The machine on the left (Bernina 630) has an oscillating hook. The machine on the right (Bernina 185) has a rotating hook. Machines with drop in bobbins are also rotary hook machines. Over time we will be discussing each hook type in depth, but for today I just want you to understand that it makes no difference what type of machine you have it will still sew a slanted stitch.

Here is why, the way a stitch is made. When you look at your sewing machine needle, you will notice the front has a groove and the back has a small notch above the eye of the needle. So when the needle penetrates the fabric, the thread slides in the groove. When the needle starts to rise, the thread will still slide in the groove, but since there is no groove on the back, the thread drags on the fabric and this creates a small loop. The hook picks up this loop and carries the thread past the bottom of the hook path where the thread is no longer held by the hook.

 

 

You can see the hook tips above are just past the bottom of their cycle. The thread loop they picked up from the back of the needle (the green thread) is dragged across the face of the bobbin case. In the position you see above, the thread is released from the hook and the take up lever pulls the thread up. This wraps the top thread around the bobbin thread creating a knot, or stitch.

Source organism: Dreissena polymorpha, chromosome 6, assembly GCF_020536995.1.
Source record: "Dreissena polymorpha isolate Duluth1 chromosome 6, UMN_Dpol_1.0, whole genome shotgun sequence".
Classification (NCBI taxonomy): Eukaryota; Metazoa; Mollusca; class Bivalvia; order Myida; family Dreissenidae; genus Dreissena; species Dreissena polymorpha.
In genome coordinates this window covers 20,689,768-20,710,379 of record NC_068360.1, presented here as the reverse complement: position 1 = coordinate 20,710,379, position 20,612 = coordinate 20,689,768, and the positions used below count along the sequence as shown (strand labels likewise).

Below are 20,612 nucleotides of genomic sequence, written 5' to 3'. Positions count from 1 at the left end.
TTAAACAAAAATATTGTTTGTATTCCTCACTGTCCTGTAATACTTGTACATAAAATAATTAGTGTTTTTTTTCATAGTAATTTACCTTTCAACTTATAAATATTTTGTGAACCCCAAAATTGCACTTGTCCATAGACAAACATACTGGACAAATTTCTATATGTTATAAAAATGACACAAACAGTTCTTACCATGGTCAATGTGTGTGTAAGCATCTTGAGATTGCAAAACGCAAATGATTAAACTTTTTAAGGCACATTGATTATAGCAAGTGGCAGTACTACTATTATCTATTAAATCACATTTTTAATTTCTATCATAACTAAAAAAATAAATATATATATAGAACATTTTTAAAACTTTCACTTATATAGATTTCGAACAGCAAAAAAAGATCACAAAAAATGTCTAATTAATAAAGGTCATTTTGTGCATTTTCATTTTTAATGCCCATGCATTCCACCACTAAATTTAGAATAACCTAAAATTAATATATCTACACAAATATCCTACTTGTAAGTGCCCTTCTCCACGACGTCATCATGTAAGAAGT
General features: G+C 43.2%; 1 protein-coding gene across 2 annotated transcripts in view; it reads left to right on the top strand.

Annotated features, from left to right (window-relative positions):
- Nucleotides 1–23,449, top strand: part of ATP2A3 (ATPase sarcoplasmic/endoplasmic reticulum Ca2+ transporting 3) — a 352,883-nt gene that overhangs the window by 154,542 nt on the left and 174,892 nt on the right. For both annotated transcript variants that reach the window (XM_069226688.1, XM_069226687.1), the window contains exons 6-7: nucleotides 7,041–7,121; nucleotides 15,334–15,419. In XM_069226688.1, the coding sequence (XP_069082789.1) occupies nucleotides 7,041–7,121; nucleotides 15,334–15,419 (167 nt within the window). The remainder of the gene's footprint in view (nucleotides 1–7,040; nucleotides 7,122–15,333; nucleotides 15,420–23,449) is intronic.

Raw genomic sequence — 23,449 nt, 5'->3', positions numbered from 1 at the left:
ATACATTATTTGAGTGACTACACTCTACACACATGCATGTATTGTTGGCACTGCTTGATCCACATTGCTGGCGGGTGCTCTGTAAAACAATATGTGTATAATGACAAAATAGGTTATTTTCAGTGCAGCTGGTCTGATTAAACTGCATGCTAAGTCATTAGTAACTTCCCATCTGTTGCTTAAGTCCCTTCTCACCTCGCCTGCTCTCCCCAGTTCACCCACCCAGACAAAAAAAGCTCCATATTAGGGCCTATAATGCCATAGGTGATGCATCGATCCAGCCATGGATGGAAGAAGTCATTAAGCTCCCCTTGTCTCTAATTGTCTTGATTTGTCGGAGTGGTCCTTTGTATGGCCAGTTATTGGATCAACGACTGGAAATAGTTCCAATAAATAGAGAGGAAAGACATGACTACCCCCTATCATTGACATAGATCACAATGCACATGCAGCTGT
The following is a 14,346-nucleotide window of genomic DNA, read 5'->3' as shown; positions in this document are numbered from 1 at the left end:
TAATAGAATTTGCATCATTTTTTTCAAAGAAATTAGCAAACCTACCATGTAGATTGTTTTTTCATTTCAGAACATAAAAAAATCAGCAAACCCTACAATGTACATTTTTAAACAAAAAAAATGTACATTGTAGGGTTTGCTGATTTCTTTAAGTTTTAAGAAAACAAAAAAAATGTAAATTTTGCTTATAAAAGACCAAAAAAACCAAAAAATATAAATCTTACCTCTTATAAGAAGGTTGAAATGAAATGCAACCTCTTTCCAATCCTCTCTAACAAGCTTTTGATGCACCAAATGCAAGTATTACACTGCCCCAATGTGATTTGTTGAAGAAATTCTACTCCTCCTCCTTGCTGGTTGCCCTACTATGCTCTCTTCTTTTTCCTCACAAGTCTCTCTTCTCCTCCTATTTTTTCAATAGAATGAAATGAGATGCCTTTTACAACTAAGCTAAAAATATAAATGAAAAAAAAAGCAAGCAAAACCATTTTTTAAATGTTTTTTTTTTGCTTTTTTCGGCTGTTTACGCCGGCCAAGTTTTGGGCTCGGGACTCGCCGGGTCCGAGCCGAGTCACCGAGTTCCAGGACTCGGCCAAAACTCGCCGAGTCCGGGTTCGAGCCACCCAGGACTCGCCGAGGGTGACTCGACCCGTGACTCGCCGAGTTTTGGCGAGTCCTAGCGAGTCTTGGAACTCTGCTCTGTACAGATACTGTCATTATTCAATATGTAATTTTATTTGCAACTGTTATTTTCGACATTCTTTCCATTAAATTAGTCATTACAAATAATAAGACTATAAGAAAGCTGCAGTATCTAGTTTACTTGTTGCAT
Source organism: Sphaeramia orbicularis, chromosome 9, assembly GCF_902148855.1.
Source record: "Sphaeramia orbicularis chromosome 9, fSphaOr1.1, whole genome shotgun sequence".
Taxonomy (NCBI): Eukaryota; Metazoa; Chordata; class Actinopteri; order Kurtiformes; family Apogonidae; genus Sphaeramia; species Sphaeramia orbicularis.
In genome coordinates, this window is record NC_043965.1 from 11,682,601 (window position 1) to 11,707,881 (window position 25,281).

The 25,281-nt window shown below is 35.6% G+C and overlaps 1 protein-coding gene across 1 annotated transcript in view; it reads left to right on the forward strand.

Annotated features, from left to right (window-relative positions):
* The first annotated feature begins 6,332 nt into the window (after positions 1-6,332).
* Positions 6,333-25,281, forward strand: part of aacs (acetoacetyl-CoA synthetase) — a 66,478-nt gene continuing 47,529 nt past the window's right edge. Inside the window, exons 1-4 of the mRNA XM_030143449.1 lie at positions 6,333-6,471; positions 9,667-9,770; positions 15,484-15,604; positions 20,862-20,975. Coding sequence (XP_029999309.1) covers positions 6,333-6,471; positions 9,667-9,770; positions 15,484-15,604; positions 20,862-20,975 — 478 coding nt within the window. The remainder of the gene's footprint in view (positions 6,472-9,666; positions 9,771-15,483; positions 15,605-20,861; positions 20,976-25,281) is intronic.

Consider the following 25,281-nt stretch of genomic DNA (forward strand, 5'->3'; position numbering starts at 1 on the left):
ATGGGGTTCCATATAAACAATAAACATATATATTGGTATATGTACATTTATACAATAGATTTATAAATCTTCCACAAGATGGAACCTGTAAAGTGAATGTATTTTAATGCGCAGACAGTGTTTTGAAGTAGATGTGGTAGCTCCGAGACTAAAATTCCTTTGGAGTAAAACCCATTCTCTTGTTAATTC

So why are the stitches slanted? Because, the hook picked up the thread on one side of the needle and released it on the other side of the needle. So the thread enters the hole made by the needle on the side of the bobbin thread where it was picked up and leaves the hole on the other side of the needle and bobbin thread.  The bigger the needle, the more obvious this will be to the naked eye.

The arrows show the direction of sewing. The top pink stitches were made with a size 75/11 needle. The middle two purple stitches were made with a size 80/12 needle. The bottom two brown were made with a size 90/14 needle. We will discuss the different needle types and sizes in the future, but for now I just want you to be able to observe that as the needle size grows, the slant of the stitch becomes more obvious. That is because the needle is making a bigger hole in the fabric so it is easier to see which side of the hole the thread went in and which side of the hole the thread comes out.